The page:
Part 7 of a series breaking down the process of helping clients set up Trusts by breaking the issues down into smaller, individual topics, enabling the adviser and client to take the necessary steps, and get the plan moving.
Revocable trusts can be changed quite easily. Modifications usually arise when the client has decided to make a change in how the trust should be administered after his/her death or wants to change who is to receive the benefits. Circumstances change over time as beneficiaries marry, have children, divorce, move away, and sometimes, predecease you.
As we discussed in our earlier Wills topic, it is important that the change be done correctly. While a Codicil to a Will has to be executed with the same formalities as a Will (meaning it has to be signed in the presence of witnesses who sign to that effect), a trust modification does not. Just like a Trust (which is essentially just a contract) only needs to be signed by the Grantor and Trustee, as does the Modification. If the Grantor is also the Trustee, you can see how quickly a change can be accomplished, as only one person needs to sign.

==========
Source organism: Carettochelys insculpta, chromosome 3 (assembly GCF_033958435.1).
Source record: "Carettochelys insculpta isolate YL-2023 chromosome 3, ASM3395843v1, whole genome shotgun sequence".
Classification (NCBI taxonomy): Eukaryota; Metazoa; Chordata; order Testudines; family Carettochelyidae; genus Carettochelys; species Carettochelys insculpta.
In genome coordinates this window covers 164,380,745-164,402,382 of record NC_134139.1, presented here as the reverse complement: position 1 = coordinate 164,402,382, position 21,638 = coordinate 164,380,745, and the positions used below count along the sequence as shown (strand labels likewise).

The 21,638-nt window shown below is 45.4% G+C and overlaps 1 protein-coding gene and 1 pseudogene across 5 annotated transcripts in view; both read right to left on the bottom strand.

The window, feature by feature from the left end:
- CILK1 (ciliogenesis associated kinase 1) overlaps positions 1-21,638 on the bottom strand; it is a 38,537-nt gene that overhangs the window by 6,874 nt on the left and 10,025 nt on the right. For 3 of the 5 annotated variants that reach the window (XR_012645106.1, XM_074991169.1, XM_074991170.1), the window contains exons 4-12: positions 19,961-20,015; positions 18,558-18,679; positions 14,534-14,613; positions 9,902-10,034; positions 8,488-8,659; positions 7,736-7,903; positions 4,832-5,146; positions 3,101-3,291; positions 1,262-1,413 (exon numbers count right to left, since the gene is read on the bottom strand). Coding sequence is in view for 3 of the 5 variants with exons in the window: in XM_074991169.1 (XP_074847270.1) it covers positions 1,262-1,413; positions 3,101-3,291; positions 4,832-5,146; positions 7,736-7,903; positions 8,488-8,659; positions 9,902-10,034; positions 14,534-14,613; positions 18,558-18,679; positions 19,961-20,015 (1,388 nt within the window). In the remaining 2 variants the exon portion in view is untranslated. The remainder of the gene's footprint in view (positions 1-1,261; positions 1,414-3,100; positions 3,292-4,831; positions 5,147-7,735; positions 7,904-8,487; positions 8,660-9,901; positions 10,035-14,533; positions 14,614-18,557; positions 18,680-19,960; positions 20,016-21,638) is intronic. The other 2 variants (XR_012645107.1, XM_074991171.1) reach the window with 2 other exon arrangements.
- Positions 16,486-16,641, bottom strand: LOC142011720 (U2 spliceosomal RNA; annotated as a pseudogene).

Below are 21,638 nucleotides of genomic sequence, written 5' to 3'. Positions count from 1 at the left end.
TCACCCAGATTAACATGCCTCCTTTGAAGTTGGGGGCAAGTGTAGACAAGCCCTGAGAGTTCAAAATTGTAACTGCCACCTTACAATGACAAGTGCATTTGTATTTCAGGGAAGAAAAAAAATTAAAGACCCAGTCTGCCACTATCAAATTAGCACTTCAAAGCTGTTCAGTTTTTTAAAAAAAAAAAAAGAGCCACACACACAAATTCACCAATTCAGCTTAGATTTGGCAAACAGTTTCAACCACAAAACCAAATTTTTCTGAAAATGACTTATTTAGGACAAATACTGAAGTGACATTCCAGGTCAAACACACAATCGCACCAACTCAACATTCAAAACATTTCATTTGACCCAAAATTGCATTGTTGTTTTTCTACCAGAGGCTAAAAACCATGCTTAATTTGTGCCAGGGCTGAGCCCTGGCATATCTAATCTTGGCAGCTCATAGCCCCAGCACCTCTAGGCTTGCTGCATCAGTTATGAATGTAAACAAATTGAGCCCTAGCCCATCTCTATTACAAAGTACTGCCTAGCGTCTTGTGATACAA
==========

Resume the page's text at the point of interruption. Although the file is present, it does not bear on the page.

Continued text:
If extensive changes are needed, such as a completely new plan for who is to get what, or there have been dramatic changes to the law, it may be better to “restate” the Trust in its entirety.
Just as with Wills, while there is nothing wrong with making changes, whether substantial or minimal, in a series of modifications, it often becomes more confusing for the client (and, later on, the trustee) to keep track of what is the most recent document, what differs from one document to the next, where all the documents are located, and so forth. A restated Trust can clarify the plan, keep it all in one document, and minimize the risk of future confusion and disputes. In addition, by restating the Trust, the Trust keeps its original creation date. That is important because the assets in the Trust (or designated to pass to the Trust) do not need to be re-titled.
Speaking of assets in the Trust, our next topic will be funding the trust once it's been established.
You can each out to Dan with any questions. Our attorneys are always ready, willing, and able to meet and discuss any questions, help you articulate your plan and goals, determine the best plan to accomplish them, and then implement it. You will find that, by taking those small steps, the problem that used to lead to procrastination and uncertainty has been addressed and resolved. Learn more about Mansour Gavin’s Estate Planning & Probate group or contact us today.